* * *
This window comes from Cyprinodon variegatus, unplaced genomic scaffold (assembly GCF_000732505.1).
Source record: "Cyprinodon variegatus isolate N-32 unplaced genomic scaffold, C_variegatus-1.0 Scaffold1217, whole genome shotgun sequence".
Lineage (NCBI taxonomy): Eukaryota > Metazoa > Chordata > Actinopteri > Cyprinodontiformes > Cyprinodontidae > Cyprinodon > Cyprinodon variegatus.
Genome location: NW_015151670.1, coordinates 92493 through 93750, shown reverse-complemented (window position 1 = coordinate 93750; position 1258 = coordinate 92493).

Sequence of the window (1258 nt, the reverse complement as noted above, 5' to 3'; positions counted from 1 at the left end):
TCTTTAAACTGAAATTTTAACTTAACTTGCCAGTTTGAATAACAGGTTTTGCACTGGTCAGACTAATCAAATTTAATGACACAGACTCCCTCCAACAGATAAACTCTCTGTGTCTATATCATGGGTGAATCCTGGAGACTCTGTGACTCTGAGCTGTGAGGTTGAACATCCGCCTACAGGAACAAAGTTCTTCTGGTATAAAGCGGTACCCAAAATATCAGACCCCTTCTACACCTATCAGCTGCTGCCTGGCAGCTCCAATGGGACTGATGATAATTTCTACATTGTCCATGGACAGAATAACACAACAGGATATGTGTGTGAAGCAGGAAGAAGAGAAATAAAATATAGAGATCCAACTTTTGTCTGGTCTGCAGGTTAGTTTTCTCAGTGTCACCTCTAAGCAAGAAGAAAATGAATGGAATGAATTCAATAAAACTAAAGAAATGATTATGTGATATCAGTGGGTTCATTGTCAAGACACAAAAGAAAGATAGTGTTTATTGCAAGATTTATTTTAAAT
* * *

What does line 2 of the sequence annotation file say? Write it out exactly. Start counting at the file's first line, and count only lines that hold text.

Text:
Source record: "Cyprinodon variegatus isolate N-32 unplaced genomic scaffold, C_variegatus-1.0 Scaffold1217, whole genome shotgun sequence".